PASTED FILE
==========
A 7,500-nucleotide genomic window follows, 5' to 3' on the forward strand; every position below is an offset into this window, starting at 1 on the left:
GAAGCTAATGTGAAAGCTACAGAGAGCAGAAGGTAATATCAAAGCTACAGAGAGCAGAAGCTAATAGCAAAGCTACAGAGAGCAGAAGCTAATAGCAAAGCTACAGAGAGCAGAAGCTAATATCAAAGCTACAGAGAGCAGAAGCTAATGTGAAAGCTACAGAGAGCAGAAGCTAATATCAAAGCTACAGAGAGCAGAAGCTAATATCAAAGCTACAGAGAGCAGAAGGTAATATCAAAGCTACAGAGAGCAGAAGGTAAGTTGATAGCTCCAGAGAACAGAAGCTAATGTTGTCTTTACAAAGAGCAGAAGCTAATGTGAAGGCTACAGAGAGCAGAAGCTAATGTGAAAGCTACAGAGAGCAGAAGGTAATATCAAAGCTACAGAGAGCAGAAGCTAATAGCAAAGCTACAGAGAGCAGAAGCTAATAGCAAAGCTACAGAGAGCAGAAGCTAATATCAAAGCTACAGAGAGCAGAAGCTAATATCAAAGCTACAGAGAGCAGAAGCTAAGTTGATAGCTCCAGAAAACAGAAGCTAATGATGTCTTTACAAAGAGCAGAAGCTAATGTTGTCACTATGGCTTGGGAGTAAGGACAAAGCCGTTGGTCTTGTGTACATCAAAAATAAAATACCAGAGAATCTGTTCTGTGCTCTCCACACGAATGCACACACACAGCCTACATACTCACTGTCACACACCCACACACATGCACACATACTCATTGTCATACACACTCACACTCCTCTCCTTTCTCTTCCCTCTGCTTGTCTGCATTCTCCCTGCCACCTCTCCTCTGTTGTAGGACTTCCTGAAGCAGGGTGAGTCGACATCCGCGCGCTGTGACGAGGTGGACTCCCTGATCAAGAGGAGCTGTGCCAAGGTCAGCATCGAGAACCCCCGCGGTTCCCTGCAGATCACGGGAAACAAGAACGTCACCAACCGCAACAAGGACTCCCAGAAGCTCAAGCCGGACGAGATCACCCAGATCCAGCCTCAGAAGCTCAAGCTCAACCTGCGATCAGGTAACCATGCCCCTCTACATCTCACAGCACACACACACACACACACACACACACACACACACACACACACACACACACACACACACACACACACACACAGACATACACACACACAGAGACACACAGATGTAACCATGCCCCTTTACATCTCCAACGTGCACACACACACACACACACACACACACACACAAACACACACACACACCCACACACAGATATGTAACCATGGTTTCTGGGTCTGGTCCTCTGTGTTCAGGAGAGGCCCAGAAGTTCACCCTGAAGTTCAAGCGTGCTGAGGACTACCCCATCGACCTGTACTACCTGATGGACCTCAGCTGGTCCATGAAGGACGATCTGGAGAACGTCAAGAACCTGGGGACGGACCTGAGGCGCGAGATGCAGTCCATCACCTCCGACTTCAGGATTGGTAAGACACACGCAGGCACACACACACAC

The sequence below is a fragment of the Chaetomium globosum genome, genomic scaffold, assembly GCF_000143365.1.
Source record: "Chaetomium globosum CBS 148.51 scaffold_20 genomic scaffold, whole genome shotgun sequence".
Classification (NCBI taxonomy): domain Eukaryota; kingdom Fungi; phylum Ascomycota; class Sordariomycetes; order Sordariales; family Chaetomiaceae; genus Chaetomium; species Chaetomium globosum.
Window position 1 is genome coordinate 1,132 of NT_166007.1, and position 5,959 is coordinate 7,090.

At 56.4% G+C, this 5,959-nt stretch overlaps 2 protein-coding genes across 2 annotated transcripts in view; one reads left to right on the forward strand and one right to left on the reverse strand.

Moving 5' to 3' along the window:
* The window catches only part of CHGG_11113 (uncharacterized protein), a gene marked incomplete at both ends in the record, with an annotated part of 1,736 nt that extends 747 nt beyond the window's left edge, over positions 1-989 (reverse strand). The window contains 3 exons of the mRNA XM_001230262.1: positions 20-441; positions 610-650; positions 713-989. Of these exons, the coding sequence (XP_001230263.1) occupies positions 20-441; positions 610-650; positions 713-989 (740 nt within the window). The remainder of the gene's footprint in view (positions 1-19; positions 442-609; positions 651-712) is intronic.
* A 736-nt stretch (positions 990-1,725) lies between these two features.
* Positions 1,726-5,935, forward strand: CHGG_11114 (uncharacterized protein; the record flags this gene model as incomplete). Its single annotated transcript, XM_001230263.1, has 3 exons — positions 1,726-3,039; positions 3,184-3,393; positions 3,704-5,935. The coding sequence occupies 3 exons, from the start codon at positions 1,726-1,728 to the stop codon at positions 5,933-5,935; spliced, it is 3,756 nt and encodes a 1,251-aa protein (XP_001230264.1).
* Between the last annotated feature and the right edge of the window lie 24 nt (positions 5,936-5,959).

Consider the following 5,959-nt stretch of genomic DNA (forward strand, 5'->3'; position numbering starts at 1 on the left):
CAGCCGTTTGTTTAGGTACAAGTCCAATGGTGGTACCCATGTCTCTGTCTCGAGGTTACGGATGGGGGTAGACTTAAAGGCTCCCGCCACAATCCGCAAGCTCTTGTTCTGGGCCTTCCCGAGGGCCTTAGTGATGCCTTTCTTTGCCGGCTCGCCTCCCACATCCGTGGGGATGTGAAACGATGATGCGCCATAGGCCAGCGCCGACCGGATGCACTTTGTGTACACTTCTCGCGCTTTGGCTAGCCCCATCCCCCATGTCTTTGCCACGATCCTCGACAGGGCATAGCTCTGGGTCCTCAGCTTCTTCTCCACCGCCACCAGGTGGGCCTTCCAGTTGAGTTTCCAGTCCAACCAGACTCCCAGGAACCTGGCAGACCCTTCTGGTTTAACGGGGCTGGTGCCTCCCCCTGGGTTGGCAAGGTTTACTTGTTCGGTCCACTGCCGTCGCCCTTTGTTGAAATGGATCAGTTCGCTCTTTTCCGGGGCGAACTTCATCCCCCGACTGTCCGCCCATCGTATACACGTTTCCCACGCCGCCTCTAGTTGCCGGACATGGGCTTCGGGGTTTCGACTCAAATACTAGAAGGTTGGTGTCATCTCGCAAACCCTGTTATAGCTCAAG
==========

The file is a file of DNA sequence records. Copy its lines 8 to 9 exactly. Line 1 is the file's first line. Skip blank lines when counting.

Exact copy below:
Moving 5' to 3' along the window:
* The window catches only part of CHGG_11113 (uncharacterized protein), a gene marked incomplete at both ends in the record, with an annotated part of 1,736 nt that extends 747 nt beyond the window's left edge, over positions 1-989 (reverse strand). The window contains 3 exons of the mRNA XM_001230262.1: positions 20-441; positions 610-650; positions 713-989. Of these exons, the coding sequence (XP_001230263.1) occupies positions 20-441; positions 610-650; positions 713-989 (740 nt within the window). The remainder of the gene's footprint in view (positions 1-19; positions 442-609; positions 651-712) is intronic.